My Stanford Law Review article, "Beyond the Pro-Consumption Tax Consensus," has finally been published, along with a response from Joe Bankman and David Weisbach, who I suppose I accused in my piece of intellectually overselling a bit.
The Tax Prof blog has more of the details at http://taxprof.typepad.com/taxprof_blog/2008/03/bankman-shaviro.html
In this exchange, the problem is that we are talking past each other a bit. I am more interested in the pure analytics, they in what is likely to be one's practical bottom-line conclusion. I don't think they really disagree with me about the analytics, only they seem to me a little less interested in looking there as a pure intellectual exercise. And I don't disagree with them about the likely bottom line conclusion in favor of a consumption tax.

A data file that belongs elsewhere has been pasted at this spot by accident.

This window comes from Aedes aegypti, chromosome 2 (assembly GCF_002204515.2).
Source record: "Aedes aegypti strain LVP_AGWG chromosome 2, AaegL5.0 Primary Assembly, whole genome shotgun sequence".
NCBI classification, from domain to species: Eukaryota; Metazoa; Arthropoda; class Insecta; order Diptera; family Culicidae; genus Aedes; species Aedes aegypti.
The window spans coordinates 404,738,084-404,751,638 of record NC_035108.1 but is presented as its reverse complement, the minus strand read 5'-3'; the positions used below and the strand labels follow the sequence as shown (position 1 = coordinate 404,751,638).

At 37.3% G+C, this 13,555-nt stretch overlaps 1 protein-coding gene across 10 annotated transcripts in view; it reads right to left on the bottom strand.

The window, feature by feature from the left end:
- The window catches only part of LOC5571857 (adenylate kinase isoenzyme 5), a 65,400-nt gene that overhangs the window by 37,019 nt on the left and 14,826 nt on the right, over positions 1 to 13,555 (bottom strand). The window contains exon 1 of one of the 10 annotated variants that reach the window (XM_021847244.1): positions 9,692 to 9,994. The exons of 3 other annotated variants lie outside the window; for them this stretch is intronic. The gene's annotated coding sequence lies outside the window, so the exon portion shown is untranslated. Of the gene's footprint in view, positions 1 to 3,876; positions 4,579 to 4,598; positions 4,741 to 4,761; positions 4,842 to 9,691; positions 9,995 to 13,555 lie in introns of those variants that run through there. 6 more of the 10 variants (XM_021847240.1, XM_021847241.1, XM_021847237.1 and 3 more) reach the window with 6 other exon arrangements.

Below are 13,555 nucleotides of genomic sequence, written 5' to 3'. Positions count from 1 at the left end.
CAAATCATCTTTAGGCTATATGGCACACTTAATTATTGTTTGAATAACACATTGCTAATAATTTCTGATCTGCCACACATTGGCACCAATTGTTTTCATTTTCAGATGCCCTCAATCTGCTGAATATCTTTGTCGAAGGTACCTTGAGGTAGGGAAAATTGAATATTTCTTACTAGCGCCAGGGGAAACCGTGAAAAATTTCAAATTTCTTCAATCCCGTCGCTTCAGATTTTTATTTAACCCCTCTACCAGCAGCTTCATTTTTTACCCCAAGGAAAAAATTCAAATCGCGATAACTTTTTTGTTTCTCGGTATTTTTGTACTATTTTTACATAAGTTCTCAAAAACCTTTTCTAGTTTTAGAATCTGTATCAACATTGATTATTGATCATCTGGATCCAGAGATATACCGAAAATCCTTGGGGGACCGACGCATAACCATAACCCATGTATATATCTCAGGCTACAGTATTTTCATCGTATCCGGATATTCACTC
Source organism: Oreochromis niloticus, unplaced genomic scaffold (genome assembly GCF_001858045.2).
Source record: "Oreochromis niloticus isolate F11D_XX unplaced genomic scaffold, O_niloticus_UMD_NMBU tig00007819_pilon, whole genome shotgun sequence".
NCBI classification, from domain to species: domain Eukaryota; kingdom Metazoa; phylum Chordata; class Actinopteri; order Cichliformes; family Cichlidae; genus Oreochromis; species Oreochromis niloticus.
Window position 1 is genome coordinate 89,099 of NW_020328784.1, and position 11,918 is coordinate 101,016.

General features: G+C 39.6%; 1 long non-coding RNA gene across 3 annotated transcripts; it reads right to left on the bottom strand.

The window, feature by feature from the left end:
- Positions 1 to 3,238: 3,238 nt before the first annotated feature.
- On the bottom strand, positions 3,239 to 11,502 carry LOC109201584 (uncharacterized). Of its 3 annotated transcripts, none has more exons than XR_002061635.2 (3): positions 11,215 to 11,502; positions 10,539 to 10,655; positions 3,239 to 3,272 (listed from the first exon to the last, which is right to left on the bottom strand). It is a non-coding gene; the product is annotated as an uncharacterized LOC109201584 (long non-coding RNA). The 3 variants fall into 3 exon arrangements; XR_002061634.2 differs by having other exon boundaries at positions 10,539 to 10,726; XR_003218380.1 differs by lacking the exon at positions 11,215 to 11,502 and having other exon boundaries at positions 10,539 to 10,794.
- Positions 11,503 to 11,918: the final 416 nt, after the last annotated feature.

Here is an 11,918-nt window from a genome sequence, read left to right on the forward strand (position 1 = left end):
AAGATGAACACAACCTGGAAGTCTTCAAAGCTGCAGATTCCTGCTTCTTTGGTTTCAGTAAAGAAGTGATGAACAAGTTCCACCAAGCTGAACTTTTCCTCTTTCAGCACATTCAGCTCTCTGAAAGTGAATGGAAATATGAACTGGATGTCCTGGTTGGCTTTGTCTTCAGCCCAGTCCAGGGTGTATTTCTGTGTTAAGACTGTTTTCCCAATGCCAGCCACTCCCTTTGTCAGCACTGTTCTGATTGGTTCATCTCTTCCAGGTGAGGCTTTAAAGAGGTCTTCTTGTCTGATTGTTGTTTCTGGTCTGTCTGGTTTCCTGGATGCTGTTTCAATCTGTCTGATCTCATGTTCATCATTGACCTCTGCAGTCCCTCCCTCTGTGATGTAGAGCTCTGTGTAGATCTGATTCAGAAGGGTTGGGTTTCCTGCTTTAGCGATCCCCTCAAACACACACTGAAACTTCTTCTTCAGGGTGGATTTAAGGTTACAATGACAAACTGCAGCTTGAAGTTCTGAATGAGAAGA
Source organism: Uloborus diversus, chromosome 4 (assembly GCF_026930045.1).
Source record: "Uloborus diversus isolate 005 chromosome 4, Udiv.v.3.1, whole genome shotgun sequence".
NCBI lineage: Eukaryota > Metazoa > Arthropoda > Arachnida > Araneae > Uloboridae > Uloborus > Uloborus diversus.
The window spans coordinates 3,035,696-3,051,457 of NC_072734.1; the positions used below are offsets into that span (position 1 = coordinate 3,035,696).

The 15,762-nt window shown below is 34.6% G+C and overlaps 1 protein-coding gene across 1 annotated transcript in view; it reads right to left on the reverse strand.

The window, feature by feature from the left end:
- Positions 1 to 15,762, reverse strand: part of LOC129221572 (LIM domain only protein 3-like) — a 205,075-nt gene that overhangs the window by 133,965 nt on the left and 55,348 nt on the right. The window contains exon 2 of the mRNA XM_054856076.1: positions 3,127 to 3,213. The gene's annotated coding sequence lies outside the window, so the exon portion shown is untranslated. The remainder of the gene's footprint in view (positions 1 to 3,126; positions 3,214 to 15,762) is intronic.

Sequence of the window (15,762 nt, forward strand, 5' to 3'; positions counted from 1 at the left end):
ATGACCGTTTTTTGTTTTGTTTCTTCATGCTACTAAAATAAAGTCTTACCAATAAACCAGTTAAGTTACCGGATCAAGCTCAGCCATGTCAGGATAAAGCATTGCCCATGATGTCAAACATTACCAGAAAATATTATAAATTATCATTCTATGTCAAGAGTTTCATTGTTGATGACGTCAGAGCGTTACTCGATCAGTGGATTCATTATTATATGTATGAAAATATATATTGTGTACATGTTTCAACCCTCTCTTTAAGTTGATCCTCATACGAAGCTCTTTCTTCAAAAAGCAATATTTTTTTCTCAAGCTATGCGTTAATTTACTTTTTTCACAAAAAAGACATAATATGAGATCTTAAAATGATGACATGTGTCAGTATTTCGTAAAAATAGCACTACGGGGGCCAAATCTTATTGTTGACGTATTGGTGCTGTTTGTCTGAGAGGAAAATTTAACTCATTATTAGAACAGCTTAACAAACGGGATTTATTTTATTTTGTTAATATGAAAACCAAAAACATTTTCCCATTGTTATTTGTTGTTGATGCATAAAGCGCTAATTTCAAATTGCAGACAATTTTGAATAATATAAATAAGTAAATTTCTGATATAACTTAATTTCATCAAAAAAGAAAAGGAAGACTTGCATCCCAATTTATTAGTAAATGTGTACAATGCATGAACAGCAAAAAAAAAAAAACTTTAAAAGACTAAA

Was I just nitpicking? I don't think so. It's important to have a really clean grasp of the analytics before proceeding with real world conclusions, which one should do as well but with all due intellectual reticence given the gap between simplified economic models and real world implementations.